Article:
• We also discussed how you can see how you stack up, using that knowledge to fuel future innovations in your campaigns.

That’s it for lesson two of the Competitor Analysis with SEMrush course, we hope you learned something new. If you have any questions, feel free to tweet them to me directly at @navahf, or the professionals at the SEMrush Academy at @semrushacademy.

From here, you can check how your brand stacks up in Market Explorer, as well as continue on learning more about Competitive Research.

Also, once you are ready, head over to the SEMrush Academy page and take the test for this course so you can get officially SEMrush certified.

If you want to learn more about this topic, you can see a list of useful links and further reading that will help inform your knowledge on the subject.

See you in the next video!

Recap

Benchmarking

Hi! Welcome to the Competitor Analysis with SEMrush course! I’m your host, Navah Hopkins, international PPC speaker and SMB champion. I’ve used SEMrush on thousands of accounts, and I can’t wait to share lessons learned to empower you on the path to profit and victory!

In the third lesson of our course, we’ll cover:

  • Establishing benchmarks for your brand based on competitors
  • Bulk analysis and how to include these metrics in your reports

It’s super tempting to just jump into a market and hope for the best. Don’t do that.

We need benchmarks to help us assess our success, failures, and plateau moments. Luckily, we don’t need to do this in a vacuum — we can use SEMrush to help us understand our numbers and how they stack up against our competitors.

This is a crucial step, because if we don’t get a sense of where we and our chosen competitors start, we’ll have no sense of progress. In turn, we may prioritize or deprioritize our initiatives without the proper context to achieve ultimate victory.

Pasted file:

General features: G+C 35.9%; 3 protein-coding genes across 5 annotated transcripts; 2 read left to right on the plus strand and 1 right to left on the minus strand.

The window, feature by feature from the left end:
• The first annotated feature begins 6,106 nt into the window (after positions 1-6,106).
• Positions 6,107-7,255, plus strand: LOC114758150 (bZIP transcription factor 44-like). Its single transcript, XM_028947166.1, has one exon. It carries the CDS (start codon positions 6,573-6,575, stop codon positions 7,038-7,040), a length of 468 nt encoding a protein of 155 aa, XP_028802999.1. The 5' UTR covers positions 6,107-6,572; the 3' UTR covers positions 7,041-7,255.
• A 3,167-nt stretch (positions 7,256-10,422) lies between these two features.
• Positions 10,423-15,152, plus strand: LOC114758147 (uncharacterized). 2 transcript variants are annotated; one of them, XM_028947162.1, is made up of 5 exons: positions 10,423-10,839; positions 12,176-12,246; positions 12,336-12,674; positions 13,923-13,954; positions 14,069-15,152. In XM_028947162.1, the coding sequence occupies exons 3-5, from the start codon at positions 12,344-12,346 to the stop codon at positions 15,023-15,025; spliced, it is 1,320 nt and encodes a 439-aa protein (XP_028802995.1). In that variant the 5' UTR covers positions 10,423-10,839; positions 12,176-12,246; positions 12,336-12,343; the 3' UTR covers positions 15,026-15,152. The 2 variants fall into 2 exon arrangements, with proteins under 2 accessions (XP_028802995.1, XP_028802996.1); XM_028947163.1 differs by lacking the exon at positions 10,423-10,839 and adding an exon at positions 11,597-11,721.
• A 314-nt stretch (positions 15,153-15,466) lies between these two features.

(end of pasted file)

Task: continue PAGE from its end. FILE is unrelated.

Let’s dive into the SEMrush interface to get started!

Traffic Analytics

We’re going to start in Traffic Analytics, where we can see:

  • The set of main user engagement metrics — Visits, Unique Visitors, Pages per Visit, Avg. Visit Duration, and Bounce Rate — for the last month — for up to 5 competitors
  • How competitors do on each device and region
  • What their traffic source mixes look like and how they’re trending over time

Beyond these basic metrics, we’ll also want to get a sense of how our brands do against our core competitors.

Let’s head over to the Traffic Sources tab in Traffic Analytics, where we’ll be able to get a sense of how our brand and our competitor brands are securing traffic, as well as insights into the domains themselves.

If your brand has historically done very little paid search or social, and you see your main competitor relies heavily on those channels, you can use their performance metrics as a framework to set realistic expectations and goals for those traffic sources.

When a traffic sourcing strategy is shared, you can use those metrics to help your team understand if you’re doing better than, on a par with, or falling behind your chief competitor.

Bulk Analysis

If you have more than 5 competitors on your shortlist and you need to see how all of them are performing, go over to the Bulk Analysis tab — there, you’ll be able to compare up to 200 competitors.

But what if you’re just breaking into a market and aren’t sure who the players are yet? Or how they stack up?

Not to worry! That’s why we have Market Explorer — this will help you understand who you should be thinking about if you’re just starting out, as well as let you learn how to model your marketing plans based on the existing players’ efforts. Beyond the macro market view, you’ll also want to leverage a more narrow focus, which will highlight competitors who are more similar to you.